In Vitro Assembly of Artificial Mitotic Spindles Using Dielectrophoresis

Open Access
Aravamuthan, Vidhya
Graduate Program:
Master of Science
Document Type:
Master Thesis
Date of Defense:
Committee Members:
  • William O Hancock, Thesis Advisor
  • Richard Cyr, Thesis Advisor
  • Artificial spindles
  • dielectrophoresis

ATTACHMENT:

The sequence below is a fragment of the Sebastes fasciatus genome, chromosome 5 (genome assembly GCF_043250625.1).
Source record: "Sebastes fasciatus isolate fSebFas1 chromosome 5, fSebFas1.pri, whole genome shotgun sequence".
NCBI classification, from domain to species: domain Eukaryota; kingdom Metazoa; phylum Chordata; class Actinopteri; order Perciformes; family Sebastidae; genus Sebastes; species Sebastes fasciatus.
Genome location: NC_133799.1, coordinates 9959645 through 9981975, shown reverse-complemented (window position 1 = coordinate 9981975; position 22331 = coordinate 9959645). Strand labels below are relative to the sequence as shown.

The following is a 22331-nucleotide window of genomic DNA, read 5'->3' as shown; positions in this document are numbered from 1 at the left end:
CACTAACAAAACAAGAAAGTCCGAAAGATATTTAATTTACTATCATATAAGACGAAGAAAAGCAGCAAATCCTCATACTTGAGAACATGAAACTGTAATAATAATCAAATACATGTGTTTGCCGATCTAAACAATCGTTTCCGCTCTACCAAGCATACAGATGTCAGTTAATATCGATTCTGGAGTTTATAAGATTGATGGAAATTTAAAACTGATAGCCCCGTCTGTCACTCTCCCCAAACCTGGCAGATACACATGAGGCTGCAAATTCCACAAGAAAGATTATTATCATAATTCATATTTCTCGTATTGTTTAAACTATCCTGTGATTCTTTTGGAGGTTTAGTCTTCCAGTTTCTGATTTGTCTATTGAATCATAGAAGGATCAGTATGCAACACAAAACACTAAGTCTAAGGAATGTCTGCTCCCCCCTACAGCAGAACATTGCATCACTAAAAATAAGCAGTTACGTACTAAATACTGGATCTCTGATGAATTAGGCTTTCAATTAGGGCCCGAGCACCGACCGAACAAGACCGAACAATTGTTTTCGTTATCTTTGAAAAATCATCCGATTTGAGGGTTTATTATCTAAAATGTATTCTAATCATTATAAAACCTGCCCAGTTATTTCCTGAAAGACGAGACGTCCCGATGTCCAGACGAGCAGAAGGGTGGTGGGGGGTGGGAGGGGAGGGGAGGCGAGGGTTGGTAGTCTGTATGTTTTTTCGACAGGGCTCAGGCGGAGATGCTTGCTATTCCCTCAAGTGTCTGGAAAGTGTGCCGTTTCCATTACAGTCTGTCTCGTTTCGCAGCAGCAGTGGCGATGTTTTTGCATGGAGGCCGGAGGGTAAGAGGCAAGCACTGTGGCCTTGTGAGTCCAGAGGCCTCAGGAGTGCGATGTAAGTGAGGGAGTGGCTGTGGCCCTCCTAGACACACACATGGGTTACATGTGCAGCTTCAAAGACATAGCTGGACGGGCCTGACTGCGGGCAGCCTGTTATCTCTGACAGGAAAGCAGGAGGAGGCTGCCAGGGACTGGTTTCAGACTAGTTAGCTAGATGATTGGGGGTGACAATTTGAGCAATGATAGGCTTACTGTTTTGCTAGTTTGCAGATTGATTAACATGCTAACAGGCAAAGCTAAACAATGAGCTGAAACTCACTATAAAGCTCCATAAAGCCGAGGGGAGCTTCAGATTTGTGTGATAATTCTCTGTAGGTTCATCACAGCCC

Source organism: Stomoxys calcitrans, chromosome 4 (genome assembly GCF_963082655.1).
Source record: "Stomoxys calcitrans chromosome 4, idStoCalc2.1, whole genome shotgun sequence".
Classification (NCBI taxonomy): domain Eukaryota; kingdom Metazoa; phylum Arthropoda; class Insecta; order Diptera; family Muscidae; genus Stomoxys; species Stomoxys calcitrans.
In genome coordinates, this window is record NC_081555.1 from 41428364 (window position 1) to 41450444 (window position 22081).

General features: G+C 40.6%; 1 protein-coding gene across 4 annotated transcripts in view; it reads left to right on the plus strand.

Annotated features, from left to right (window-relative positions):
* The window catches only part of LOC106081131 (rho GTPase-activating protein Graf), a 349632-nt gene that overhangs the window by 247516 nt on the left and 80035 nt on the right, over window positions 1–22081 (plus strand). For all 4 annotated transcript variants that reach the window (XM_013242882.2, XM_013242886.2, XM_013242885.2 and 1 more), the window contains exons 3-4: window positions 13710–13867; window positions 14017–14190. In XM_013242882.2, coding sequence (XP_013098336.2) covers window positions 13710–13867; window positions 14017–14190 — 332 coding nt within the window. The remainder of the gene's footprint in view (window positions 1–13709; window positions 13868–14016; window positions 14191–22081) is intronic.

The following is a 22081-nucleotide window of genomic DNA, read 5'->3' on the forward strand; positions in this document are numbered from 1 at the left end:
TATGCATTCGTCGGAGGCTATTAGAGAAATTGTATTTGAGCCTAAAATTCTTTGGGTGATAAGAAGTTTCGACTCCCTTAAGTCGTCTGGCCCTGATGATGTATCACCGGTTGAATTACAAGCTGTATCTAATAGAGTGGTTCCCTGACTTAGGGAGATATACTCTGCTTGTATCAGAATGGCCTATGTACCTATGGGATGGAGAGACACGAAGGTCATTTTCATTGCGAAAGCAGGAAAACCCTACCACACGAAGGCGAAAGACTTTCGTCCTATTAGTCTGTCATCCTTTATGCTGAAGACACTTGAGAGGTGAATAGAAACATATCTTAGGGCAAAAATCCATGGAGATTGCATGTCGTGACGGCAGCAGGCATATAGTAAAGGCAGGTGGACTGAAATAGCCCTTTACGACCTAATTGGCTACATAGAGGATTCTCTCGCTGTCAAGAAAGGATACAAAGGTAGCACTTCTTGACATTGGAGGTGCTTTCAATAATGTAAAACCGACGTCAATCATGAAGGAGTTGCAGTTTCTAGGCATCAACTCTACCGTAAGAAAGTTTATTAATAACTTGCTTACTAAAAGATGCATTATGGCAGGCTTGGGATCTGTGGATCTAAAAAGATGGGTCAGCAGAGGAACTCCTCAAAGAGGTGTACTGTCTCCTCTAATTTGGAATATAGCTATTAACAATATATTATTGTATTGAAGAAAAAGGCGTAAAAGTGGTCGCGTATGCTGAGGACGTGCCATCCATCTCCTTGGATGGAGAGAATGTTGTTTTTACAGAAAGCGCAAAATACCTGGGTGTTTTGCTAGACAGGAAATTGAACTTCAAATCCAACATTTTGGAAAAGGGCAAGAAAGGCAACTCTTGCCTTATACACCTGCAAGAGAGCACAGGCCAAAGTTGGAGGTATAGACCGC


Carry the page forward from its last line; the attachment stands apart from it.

The separation of duplicated chromosomes during mitosis is achieved by the mitotic spindle which consists of microtubules and associated motor proteins. Many motor proteins are known to interact with microtubules and affect their dynamics and organization. Knockout strategies have been used to probe the spindle in cells, but due to the inherent redundancy built into this complex process, deleting individual motor proteins often has only subtle effects. Single molecule studies have been used to study the properties of isolated motor proteins. However, they do not provide any information on the interaction of motors with complex microtubule assemblies like the spindle. The goal of this project is to develop novel engineering approaches for the study of mitosis that bridges single molecule studies and in vivo studies in cells. The approach is to assemble artificial spindles in vitro to study and characterize interactions of single motors with the microtubules that make up the spindle. To achieve this goal, we have used microelectrodes fabricated on a quartz substrate. AC electric fields were then applied across the electrodes, which results in electroosmotic flows and dielectrophoretic forces. Microtubules assemble at the electrode tip due to the resultant electrokinetic forces and are then immobilized on the neutravidin patterned electrodes. These assembled microtubules were then extended with rhodamine tubulin to obtain overlapping opposed microtubules. The ability to extend microtubules in the flow cell facilitates the study of interesting phenomena like plus tip tracking of motor proteins and the influence of motors on polymerization kinetics. This assembly of microtubules then provides a platform to study the function of single motors and populations of motors and their effect on the spindle. The scope of this research can be further expanded by using beads coated with a single motor type in conjunction with optical traps to impose external forces. This novel experimental tool should provide important clues towards understanding force generation and microtubule rearrangements by molecular motors in the mitotic spindle.